- For example, quiet, gentle dogs may be more energetic when not around others, and energetic puppies may calm down when not influenced by the other puppies.
Take your time choosing a puppy.Since you are choosing a puppy from your own litter, you can take the time to really watch the puppies and interact with them. Play with them. Study how they react to you and your family. Watching the puppies for a few days to a few weeks can help you determine which dog is right for you.
- Get down on the floor and call the puppies to you. Do this multiple days to see how they react each time you interact with them.
- Encourage your family to interact with the puppies to get a sense of how they will fit into your home.
- You should spend at least 30 minutes a day with each puppy once they are three weeks old. This can be broken up into short handling sessions throughout the day. This will help you get to know each puppy.
Addressing Other Considerations
Determine if you want a male or female.This decision is important for many people. Females are generally smaller in size than males, and they tend to be less dominant and don't roam away from their home as often. By getting your puppy spayed or neutered, you won’t have to worry about pregnancy or reproductive diseases. This decision will be personal and up to you.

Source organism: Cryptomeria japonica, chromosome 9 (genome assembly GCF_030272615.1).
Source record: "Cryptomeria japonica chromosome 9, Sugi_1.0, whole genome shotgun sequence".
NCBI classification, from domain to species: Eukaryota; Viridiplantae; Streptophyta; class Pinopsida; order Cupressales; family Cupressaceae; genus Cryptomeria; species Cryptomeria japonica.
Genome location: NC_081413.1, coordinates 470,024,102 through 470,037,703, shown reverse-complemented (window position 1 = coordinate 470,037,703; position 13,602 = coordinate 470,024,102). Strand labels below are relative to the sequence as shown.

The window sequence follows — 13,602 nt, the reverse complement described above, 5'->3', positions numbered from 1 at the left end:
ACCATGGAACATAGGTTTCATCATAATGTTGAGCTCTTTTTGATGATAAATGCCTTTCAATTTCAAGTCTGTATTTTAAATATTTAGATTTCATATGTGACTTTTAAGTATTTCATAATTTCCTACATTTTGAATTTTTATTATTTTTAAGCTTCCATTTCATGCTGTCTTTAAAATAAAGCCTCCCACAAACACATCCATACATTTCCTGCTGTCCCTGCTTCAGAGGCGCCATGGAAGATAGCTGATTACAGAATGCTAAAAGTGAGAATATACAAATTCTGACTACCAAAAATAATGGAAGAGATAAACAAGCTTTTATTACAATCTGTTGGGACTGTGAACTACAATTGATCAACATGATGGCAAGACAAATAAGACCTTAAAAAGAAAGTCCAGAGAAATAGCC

- Some people may choose the sex of their dog based on other dogs they have. For example, you may want a female dog because you have a male dog and don't want another. Others prefer female dogs who don’t mark their territory.
Wait until the puppy is at least six weeks old.Puppies need to be at least eight weeks old before they leave the litter. While you should be searching for potential homes once the puppies are born, you shouldn’t try to sell or give away puppies in your litter until they are at least eight weeks old. While you may have become attached to all the puppies, you shouldn’t choose one for yourself until around six to eight weeks of age.
- By this age, the puppies begin to look like they will when they become an adult. This is the age they start to show their individual characteristics and their temperaments.
Choose a puppy that is healthy.It is extremely important to choose a healthy puppy so it will grow into a healthy dog. Even if you’ve done everything you can to keep the puppies healthy, there may be weaker ones in the litter. Evaluate them carefully to make sure your choice is healthy.
- Make sure your choice has a smooth, healthy coat and that their eyes are clear without discharge. Make sure the ears don’t have an infection.
- Every puppy in the litter needs to visit the vet to be evaluated for health issues, dewormed, and vaccinated. It is also highly recommended that you spay and neuter all puppies to prevent unwanted litters.
QuestionHow do I socialize a timid neonatal puppy?wikiHow ContributorCommunity AnswerApproach it carefully, and find things that it likes. It will get used to you and become more excited. If this doesn't work, find a trainer or professional nearby.Thanks!
- It can be difficult to find homes for new puppies. While you shouldn't give away the puppies until they are eight weeks old, start searching for potential homes as soon as they are born.
- If this litter was unplanned or unexpected, you should spay and neuter the parents.
Video: How Do I Choose A Puppy?